When shaming backfires: The doublespeak of digitally-manipulated misogynistic photographs

Document Type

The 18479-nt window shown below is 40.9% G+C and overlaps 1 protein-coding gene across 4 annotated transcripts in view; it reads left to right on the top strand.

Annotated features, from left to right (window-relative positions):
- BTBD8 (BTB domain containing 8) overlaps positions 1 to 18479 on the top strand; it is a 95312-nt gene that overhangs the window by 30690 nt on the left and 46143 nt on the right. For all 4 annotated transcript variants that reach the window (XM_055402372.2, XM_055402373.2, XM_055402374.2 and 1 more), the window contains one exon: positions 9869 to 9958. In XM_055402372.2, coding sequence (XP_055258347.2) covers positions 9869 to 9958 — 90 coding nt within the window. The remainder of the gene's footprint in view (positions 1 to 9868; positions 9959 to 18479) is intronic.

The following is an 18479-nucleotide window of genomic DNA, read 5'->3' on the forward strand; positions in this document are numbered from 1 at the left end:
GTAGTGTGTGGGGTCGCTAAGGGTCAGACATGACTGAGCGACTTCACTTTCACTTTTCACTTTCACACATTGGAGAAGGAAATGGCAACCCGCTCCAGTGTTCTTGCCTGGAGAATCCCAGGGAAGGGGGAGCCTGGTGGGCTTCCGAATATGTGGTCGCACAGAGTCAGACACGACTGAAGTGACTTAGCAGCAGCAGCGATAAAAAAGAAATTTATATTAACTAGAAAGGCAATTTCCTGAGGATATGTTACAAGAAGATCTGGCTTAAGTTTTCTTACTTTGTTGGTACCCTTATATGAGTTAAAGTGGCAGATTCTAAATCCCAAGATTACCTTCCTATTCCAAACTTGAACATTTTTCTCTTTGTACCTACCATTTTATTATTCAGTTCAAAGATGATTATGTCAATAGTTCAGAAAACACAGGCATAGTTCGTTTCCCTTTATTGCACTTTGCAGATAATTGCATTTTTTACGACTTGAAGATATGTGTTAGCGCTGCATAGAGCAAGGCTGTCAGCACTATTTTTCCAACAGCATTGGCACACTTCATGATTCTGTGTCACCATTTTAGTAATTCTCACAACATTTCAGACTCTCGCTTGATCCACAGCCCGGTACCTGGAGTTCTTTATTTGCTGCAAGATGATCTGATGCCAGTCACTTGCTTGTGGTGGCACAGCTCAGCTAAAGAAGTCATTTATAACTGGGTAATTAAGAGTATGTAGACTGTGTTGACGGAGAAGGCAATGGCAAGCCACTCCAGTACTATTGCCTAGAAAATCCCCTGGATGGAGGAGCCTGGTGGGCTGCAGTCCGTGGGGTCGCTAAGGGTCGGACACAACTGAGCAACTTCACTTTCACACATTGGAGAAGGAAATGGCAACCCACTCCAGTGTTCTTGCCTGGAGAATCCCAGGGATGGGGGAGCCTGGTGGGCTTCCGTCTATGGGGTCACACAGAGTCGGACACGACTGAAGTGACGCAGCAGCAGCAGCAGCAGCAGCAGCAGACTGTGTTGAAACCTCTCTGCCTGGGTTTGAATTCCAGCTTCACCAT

This study examines the case of an iconic digitally-manipulated news photograph, a controversial product of political propaganda featuring Majid Tavakoli, a student leader of the Iranian opposition in 2009, human rights activist, and political prisoner. The photograph depicts Mr. Tavakoli wearing a chador, traditional women's clothing in Iran, and appears to be digitally manipulated with the help of image-editing software. Published during the "Green Movement" protests of 2009, it triggered controversy and the production of a series of political memes mocking the Iranian authorities. This study analyzes how misogynistic shaming tactics utilized to discredit Mr. Tavakoli failed, transforming his digitally-manipulated image into the symbol of resistance. Accounting for the role of social media in raising awareness about the public's discontent regarding gender inequality, human rights violations, and media censorship in Iran, the study extends the typology of standard photojournalistic icons (Perlmutter, 1998) by adding the dimension of credibility to categorize ambiguous digitally-manipulated photojournalistic content in contentious times.